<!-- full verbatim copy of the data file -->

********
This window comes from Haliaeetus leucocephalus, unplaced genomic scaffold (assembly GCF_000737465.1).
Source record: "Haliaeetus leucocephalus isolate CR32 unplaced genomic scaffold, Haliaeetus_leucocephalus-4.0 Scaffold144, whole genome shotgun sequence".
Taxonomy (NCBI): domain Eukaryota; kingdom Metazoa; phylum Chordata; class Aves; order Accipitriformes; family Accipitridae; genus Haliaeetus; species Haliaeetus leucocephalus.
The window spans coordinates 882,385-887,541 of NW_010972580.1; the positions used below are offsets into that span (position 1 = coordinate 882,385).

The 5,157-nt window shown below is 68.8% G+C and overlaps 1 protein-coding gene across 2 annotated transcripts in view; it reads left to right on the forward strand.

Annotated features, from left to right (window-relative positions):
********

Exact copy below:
This window comes from Haliaeetus leucocephalus, unplaced genomic scaffold (assembly GCF_000737465.1).
Source record: "Haliaeetus leucocephalus isolate CR32 unplaced genomic scaffold, Haliaeetus_leucocephalus-4.0 Scaffold144, whole genome shotgun sequence".
Taxonomy (NCBI): domain Eukaryota; kingdom Metazoa; phylum Chordata; class Aves; order Accipitriformes; family Accipitridae; genus Haliaeetus; species Haliaeetus leucocephalus.
The window spans coordinates 882,385-887,541 of NW_010972580.1; the positions used below are offsets into that span (position 1 = coordinate 882,385).

The 5,157-nt window shown below is 68.8% G+C and overlaps 1 protein-coding gene across 2 annotated transcripts in view; it reads left to right on the forward strand.

Annotated features, from left to right (window-relative positions):